The court discusses how a medical condition is placed “at issue” to waive the doctor-patient privilege.
This is a wrongful-death case. Defendants sought discovery of Plaintiffs’ medical records, apparently arguing that their life expectancies are relevant to the value of their claim for loss of companionship. The trial court concluded that the claim waives the privilege; it allowed discovery. Plaintiffs brought this special action.
The Court of Appeals accepts it and grants relief. Placing “a particular medical condition at issue” waives the privilege. But “placing a condition ‘at issue’ means more than a possibility the condition could be relevant; upholding the privilege must instead deny the inquiring party access to proof needed fairly to resist the [privileged party]’s own evidence on that very issue.” “The bare assertion of a claim or defense does not necessarily place privileged communications at issue in the litigation, and the mere fact that privileged communications would be relevant to the issues before the court is of no consequence to the issue of waiver.” The court then analyzes a few selected Arizona cases.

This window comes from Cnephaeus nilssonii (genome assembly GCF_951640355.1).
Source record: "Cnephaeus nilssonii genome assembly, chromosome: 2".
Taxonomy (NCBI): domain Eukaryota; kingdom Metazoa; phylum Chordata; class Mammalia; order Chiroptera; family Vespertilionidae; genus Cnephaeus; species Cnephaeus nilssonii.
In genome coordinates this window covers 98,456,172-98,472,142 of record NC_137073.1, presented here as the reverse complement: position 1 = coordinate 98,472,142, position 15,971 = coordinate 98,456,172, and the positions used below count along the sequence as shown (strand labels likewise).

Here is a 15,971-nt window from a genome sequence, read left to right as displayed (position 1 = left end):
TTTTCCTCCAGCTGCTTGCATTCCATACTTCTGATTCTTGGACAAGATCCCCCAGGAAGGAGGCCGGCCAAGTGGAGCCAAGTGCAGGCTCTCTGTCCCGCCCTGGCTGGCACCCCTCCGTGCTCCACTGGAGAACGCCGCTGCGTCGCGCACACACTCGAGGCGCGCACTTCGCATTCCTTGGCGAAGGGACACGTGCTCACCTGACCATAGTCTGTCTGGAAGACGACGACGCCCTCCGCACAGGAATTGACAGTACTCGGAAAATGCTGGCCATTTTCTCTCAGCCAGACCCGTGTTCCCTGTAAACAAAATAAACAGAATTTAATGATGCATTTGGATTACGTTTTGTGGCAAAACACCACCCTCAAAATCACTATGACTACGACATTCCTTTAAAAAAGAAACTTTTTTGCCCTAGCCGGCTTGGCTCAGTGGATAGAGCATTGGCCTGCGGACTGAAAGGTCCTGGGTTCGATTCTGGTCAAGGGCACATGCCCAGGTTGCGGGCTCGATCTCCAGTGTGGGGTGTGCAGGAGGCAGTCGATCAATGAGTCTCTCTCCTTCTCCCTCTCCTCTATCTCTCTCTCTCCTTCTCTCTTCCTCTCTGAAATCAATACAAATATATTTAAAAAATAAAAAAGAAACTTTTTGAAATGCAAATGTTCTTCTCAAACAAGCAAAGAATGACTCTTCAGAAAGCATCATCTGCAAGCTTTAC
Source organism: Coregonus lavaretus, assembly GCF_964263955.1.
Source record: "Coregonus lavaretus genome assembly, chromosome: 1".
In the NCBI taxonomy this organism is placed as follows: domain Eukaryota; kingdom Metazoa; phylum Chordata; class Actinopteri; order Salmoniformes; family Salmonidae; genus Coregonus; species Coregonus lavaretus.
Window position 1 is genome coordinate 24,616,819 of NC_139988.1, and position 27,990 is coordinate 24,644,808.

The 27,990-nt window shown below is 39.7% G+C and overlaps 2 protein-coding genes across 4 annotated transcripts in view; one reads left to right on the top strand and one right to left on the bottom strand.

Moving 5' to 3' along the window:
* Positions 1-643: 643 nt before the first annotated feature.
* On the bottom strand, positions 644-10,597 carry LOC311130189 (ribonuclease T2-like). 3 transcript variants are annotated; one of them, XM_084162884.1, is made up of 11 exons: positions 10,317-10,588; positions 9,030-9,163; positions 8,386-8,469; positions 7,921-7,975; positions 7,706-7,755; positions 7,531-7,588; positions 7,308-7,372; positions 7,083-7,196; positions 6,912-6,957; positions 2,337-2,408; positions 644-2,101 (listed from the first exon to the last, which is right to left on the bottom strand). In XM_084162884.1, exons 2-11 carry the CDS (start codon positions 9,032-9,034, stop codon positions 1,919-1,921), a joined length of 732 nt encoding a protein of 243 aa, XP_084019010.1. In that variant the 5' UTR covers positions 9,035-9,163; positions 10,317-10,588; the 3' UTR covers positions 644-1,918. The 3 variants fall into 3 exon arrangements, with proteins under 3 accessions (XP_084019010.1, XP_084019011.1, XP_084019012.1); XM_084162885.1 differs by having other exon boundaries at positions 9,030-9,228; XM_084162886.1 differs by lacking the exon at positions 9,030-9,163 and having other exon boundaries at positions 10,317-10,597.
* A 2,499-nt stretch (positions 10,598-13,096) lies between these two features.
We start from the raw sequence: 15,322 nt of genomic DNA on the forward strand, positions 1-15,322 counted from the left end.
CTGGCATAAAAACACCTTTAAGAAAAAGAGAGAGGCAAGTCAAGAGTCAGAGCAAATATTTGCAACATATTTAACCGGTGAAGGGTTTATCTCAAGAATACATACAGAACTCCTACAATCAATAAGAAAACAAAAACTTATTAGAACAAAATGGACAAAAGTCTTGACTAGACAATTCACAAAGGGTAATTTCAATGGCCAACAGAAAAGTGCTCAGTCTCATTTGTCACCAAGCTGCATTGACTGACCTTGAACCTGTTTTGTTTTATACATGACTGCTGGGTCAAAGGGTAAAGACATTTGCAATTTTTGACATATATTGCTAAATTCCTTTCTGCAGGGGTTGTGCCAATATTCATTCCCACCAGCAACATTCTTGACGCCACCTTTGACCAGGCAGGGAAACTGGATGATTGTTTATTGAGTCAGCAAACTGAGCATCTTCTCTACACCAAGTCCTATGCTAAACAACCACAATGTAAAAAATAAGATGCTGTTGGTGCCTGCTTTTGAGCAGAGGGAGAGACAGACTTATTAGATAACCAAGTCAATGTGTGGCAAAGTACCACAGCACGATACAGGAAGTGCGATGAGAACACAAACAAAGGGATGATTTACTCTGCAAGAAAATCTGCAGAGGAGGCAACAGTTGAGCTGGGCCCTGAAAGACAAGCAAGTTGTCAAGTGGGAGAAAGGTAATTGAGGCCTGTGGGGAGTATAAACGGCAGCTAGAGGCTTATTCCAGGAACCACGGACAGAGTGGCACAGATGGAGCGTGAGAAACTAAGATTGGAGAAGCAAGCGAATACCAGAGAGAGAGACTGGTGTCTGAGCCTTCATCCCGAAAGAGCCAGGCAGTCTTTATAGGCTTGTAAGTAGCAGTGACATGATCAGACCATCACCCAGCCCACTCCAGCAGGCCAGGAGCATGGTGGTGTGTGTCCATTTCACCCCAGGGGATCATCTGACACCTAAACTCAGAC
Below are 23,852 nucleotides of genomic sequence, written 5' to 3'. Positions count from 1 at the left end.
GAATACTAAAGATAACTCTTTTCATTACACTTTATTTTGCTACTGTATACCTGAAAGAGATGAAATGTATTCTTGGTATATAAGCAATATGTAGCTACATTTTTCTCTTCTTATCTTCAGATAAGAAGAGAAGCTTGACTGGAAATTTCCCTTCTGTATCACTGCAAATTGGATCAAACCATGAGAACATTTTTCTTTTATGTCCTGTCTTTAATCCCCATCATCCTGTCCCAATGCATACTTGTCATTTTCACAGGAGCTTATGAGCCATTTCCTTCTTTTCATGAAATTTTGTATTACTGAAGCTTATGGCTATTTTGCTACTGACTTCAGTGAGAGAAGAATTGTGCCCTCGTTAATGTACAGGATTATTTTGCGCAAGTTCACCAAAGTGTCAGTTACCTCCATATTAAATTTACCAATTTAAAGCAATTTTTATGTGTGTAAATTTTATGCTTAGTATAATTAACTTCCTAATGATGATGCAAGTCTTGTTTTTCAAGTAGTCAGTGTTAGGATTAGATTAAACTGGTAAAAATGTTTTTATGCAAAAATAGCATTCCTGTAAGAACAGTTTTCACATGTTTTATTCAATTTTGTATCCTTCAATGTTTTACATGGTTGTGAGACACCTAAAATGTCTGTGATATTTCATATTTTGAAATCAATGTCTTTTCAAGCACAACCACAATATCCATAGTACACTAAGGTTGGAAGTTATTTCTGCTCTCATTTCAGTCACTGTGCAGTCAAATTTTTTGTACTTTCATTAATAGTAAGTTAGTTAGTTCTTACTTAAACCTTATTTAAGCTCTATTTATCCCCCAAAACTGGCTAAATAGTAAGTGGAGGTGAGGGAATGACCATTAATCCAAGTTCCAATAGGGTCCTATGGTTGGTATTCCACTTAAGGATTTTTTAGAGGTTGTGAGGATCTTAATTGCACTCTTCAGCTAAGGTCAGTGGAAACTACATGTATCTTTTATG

Defendants had a 1986 case on point from the Southern District of New York. The Court of Appeals decides that the case is “wholly unpersuasive” because it can distinguish one of the cases the New York court cited. (The opinion is very short and doesn’t cite many cases — those were the days before District judges, even in the S.D.N.Y, had a bevy of career law clerks to do their writing — which one can’t help but feel actually had most to do with its being found “wholly unpersuasive.”)
The court doesn’t tell us whether Defendants had any special reason to question the life expectancy of the statutory beneficiaries. If they didn’t — or even if they did — then the case seems an odd context in which to pursue this argument since the decedent was 93 at his death.